Just like that, Pusha is in his own Jay-Z role, co-signing for the leader of a coalition on the rise while the rest of the rap world waits to see if Odd Future has any staying power before making any decisive moves. He explains his strategy in a Village Voice interview this week:
Damn man, those kids are really just on their own shit! I have a soft spot for people who just find their own cult followings. The biggest era for music for me was the Master P/No Limit era, the Suave House/Tony Draper thing. Just all of that independent, okay, it's not really moving or making a lot of noise where I'm from, but if you go a few states over it's like the biggest thing in the world and these guys run their own show. And Odd Future give me that feeling on an Internet level. To see their shows and how many kids are out there and the Free Earl campaign and all of that—it makes you feel like you're a little bit not in-tuned! I'm looking at the shows and like, Damn, you guys are so into it, where was I at?
You read that and you think: does the power really reside with Jay-Z? In a world where an entire region is aflame because of the self-immolation of a faceless fruit vendor... you get the idea. Objectively speaking, yes, Jay-Z is a billionaire, and he's making the very savvy move to incorporate artists further down the food chain to bolster his power. (You might say that Watch The Throne represents a step toward Jay building himself a creative vertical.) But that's the point: the source of that power is found at the bottom.
A rising, middle-tier power like Pusha has the backing of a dude who has the backing of Jay-Z, two supremely important cultural and financial forces. The conventional power play would be to make G.O.O.D. and Roc Nation the new locus of Pusha's brand. Instead, Pusha makes the savvier choice to have it both ways: alignment with G.O.O.D. and extending a hand outward (and, in a sense, upward) to OFWGKTA.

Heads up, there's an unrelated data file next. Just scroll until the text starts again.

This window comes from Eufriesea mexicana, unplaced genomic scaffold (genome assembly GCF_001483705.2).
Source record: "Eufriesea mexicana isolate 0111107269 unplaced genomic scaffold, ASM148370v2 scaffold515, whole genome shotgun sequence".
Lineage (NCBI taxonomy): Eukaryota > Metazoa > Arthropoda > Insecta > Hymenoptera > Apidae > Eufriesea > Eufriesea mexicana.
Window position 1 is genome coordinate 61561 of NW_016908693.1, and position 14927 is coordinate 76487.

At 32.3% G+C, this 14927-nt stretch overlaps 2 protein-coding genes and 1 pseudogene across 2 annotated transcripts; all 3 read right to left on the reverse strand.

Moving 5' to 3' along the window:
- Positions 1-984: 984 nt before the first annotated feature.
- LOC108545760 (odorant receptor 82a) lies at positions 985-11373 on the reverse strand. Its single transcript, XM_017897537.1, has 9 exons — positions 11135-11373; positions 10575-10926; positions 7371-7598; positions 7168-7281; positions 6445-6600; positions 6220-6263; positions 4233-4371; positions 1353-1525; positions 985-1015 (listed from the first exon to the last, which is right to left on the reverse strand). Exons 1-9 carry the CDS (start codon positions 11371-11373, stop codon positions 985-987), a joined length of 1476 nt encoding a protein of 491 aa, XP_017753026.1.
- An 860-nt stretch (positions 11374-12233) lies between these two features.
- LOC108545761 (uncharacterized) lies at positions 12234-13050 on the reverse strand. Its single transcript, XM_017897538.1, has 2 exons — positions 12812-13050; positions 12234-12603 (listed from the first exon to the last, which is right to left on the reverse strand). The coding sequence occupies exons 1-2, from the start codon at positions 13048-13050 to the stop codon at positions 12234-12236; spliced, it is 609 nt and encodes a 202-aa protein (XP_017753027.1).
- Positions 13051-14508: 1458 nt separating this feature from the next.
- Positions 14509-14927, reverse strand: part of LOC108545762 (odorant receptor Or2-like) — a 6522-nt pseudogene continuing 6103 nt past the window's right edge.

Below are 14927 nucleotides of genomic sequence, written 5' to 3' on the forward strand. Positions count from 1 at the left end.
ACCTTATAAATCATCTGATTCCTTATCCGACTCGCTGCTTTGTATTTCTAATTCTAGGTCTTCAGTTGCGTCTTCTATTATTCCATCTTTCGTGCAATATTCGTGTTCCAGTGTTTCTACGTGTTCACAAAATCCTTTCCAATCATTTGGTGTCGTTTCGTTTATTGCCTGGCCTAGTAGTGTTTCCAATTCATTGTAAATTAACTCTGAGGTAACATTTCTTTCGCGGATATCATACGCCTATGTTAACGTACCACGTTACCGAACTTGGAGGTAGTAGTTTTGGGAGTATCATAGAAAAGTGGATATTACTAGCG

And that shows how power works today, in hip hop as in geopolitics: massive diffusion. It's not just that Pusha can pursue Jay-Z's strategy, it's that Jay can pursue Pusha's strategy, without much regard for the comparative power imbalances.
Geopolitics will be a lagging indicator. Objectively, the U.S. can go through a huge economic disruption and still be orders of magnitude more powerful than its nearest rival. China's $10 trillion economy is second to our $14 trillion economy; it spent $91.5 billion on its military last year, less than one-fifth of what we spend annually, excluding the costs of the Iraq & Afghanistan wars; and that was after jacking their defense spending up by 12.7 percent while ours stayed kinda-sorta-flat. (The Continuing Resolution makes it complicated to explain just how much the U.S. spent on defense in fiscal 2011.)
We don't really have much to fear any time soon from rivals, in other words. But if the U.S. is smart, it'll follow Jay-Z's strategy, and enmesh itself in new institutions that will preserve its current power decades down the line, to hedge against its eclipse or relative decline in the future. And when assessing the savviest avenues for alignment, the U.S. could do a lot worse than looking to the places where the formerly disenfranchised are taking the reigns -- objectively strong regional players like Egypt or Libya. To watch the throne, in a durable way, watch what Brazil's doing.